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Dublin: 10 °C Sunday 7 June, 2020

Ireland will host the Women's Rugby World Cup in 2017

The IRFU revealed their bid for the international tournament to be successful in Dublin this afternoon.

Jenny Murphy, Fiona Hayes, Jackie Sheilds, Alison Miller and Sarah Mimnagh celebrate Ireland's 2015 Six Nations.
Jenny Murphy, Fiona Hayes, Jackie Sheilds, Alison Miller and Sarah Mimnagh celebrate Ireland's 2015 Six Nations.
Image: Dan Sheridan/INPHO

IRELAND HAVE WON the right to host the Women’s Rugby World Cup in 2017.

The IRFU’s bid, launched in March, was selected by the sport’s governing World Rugby meaning the planet’s best players will be on these shores in just over two years.

Ireland’s bid centred around the use of three locations with the group stages set to take place in University College Dublin with the knock-out stages set to be staged in Belfast.

Ulster’s newly renovated Kingspan Stadium will now host the World Cup final in August 2017, after Queen’s University sets the stage for the semi-finals.

“We’re delighted with today’s announcement” says IRFU chief executive Philip Brown.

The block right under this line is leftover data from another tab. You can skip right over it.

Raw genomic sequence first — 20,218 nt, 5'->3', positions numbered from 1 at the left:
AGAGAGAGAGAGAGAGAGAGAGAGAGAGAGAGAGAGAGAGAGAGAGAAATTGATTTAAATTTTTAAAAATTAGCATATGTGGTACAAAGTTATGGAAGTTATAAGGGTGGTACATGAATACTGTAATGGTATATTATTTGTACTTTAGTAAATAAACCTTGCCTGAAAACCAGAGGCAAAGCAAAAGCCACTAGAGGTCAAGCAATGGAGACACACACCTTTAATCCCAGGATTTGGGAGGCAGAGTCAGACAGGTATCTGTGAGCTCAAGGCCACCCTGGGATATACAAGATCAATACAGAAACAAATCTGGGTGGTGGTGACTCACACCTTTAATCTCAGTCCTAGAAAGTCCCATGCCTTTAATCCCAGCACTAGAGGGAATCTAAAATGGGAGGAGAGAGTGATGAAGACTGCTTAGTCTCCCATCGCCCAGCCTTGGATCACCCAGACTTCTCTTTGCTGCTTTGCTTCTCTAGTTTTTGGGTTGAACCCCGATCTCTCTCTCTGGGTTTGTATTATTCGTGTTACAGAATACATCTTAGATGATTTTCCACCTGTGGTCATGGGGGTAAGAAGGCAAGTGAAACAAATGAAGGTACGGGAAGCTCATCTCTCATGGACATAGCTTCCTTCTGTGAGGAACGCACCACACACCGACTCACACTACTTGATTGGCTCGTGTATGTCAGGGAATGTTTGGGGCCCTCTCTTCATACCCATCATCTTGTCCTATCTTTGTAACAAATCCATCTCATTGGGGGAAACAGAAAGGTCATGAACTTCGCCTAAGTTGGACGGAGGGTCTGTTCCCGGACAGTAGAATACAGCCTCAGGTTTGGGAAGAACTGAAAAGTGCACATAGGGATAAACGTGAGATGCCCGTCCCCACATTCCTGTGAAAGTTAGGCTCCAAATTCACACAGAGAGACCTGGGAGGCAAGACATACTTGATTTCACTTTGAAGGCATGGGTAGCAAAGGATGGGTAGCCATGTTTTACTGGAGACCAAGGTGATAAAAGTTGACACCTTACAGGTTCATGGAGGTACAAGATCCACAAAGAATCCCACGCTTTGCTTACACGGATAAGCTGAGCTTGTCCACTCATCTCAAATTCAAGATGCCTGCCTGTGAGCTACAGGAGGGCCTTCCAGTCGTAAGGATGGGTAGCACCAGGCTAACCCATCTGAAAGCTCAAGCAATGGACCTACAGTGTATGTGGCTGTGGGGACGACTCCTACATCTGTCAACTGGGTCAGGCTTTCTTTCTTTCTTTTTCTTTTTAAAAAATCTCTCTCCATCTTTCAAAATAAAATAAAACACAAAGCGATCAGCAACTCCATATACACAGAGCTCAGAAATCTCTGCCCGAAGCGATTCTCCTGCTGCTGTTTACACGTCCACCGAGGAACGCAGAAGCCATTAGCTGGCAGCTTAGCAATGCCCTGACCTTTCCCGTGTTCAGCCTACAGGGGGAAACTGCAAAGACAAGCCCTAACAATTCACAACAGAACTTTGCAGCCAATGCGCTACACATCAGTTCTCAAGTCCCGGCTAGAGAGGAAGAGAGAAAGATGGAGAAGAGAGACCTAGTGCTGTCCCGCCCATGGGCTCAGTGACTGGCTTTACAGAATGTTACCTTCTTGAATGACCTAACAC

“Interest and participation in women’s rugby continues to grow and building this momentum we believe Ireland can deliver the best Women’s World Cup to date.”

Ireland have also lodged a cross-border bid to host the men’s edition of the tournament in 2023, and this smaller scale event will be a chance to prove the island’s suitability for the larger crowds that would visit for RWC 2023.

General view of Kingspan Stadium Source: James Crombie/INPHO

Ireland Women shocked the rugby world at last year’s tournament held in (French rugby HQ) Marcoussis as Philip Doyle’s side inflicted a second ever defeat on the then reigning champions New Zealand.

Rachel Burford celebrates England's Rachel Burford celebrates with the ultimate prize. Source: Dan Sheridan/INPHO

Though Doyle’s tenure in charge ended with semi-final defeat to eventual champions England, many core members of his squad remained on when Ireland claimed a second Six Nations Championship in three years under Tom Tierney.

2141047987 Source: Dan Sheridan/INPHO

The task for the new head coach and director of rugby Anthony Eddy now, is to continue Ireland’s improvement on the international stage so that they can compete with all comers on home turf.

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Sean Farrell

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